If the frequency deviations seem unreasonably large, for many harmonics (while the source is a strongly pitched sound), it may be worthwhile reanalysing the sound with a different fundamental frequency.
For this command the vertical range is always in dB.
pp : plot harmonic amplitude vs. harmonic no. and time (3 D plot)
For most users, this will probably be the single most used command in monan. It creates a classic 3D display of  the spectrum over time (sometimes called a ‘waterfall plot’), and can display individual partials in colour or grey-scale. In the latter case hidden line removal can be toggled on or off.
On launching pp, the user is presented with a  menu of display options. The menu includes its own quit commend, for returning to the main monan command prompt. Note that each option causes a new eps file to be created; it is easy to collect a large number of these during exploration of this command! Some commands display default values, but not all - users should note that there is no single ‘reset’ command.
pp command menu:
 1.0    Plot the graph.
 pp always starts with sensible defaults, so you can always use this first.
A display bug occasionally fires, causing GSVIEW to report an  ‘unrecoverable error - no points in view’. This is usually caused by a slight error relating to the duration of the sound. Entering an end time very slightly less than that reported (using option 4 below) is usually sufficient to avoid this bug.
 2      Toggle Harmonic vs. Frequency scale.
   Changes the legend and tick style of the frequency axis
 3     Choose Harmonic Range.
pp starts by displaying the first 20 harmonics, if available. Use this command to set the first and last harmonics to display.
 4    Choose Time Range.
 Sets the start and end times for the display.
 5    Toggle Linear/Decibel amplitude scale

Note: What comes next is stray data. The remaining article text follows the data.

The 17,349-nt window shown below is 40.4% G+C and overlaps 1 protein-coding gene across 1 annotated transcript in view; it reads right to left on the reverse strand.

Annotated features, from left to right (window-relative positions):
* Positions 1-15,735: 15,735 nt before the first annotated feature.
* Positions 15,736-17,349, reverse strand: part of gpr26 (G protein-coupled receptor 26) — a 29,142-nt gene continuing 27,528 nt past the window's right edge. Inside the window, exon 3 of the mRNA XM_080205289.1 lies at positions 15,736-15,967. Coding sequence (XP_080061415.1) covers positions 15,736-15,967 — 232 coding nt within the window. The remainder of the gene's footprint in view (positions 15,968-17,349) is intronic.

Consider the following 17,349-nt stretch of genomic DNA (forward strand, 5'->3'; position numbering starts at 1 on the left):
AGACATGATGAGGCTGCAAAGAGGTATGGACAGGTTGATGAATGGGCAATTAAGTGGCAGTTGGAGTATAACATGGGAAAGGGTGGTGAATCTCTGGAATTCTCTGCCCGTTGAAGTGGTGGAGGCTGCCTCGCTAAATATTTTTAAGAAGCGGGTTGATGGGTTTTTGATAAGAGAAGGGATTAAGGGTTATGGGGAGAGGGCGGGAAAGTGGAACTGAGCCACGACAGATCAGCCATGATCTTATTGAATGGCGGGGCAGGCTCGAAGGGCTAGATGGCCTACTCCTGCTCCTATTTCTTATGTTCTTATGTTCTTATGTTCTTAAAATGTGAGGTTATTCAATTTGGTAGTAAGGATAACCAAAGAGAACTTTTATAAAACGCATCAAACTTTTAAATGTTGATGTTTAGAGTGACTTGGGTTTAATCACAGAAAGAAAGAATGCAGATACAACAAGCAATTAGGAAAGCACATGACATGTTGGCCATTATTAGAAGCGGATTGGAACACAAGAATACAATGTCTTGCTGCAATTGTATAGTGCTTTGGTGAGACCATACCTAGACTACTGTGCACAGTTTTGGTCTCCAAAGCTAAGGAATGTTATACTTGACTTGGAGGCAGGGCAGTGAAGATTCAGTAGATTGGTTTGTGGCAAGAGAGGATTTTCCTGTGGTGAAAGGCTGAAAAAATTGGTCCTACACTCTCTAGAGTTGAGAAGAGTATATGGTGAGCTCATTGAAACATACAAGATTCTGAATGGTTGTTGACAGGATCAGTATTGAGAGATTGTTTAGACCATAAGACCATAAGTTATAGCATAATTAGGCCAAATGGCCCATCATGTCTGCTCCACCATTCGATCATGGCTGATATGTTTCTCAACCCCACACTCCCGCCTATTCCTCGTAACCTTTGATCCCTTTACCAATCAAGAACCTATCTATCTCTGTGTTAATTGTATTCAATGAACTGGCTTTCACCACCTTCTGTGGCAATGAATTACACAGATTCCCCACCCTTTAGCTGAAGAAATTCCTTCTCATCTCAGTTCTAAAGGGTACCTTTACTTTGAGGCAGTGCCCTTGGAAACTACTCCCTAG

Changes the vertical scale . Linear (raw amplitude valeus) emphasises peaks, Decibel displays the relative loudness of each harmonic (scaled in dB), and reveals low-level detail.
 6    Toggle amplitude normalization by rms

          Switch between a raw amplitude scale and a scale normalized to 1.0.

 7    Choose skip factor

 Smooth the display to remove detail, by skipping analysis frames (does not change the data). With long analysis files, this can save useful processing time.
 8    Toggle perspective on/off
The perspective can appear a little fierce - sometimes the image looks better with perspective turned off!
 9    Toggle line hiding on/off
With line hiding turned off, the full profile of each harmonic is visible.
This can make the image very busy, however. With line hiding on, each harmonic profile appears as a solid block of colour or monochrome shade.
10   Choose rotation angles (rotation, pitch)
Enables the 3D plot to be viewed from all angles.
Try Rotation = 240 and Pitch = 30 to see the plot from behind.
NB Pitch can be set to 90 - but this makes the harmonics edge on, so they can’t be seen!
11   Toggle colour vs. greyscale
It is well worth trying various combinations of colour, grey-scale, and line hiding. The monochrome option is naturally best for b/w printing. Note that with Line hiding turned off, and colour selected, the background is black.
12 -- Special graphing options
This option uses its own command menu, for changing the position of the picture on the screen, and changing the position of axis labels. Many of these commands (especially the axis rescaling commands)  can cause bad eps files to be written (sometimes of huge size - lots of disk activity!), and are best avoided in this Windows version.  If you find this is happening, and the disk activity does not stop, use CTRL-C to exit the program, and delete the useless eps file.
1. Manual Size Factor for Graph
The image can safely be reduced (factors below 1.0), but factors above 1.0 are best avoided.
 2. Reposition Graph On Screen
 Small moves are safe (e.g. to co-ordinates 10 10).
 3. Move Numerical Frequency Labels
 4. Move HARMONIC or FREQUENCY Axis Label
 5. Move Numerical Time Labels
 6. Move TIME Label
Small moves are safe, but are best avoided; the default settings used by monan work very well in this Windows version.
 7. Change Amplitude Scaling
The Amplitude scaling is automatic by default, and is best left that way!
 8. Amplitude Axis Scaling Options
These options have not been fully tested under Windows, and are best avoided.
 9. Print Special Features Menu
 The menu displays the current settings.
10. Exit Special Features
 Returns to the pp main menu.
13 -- List settings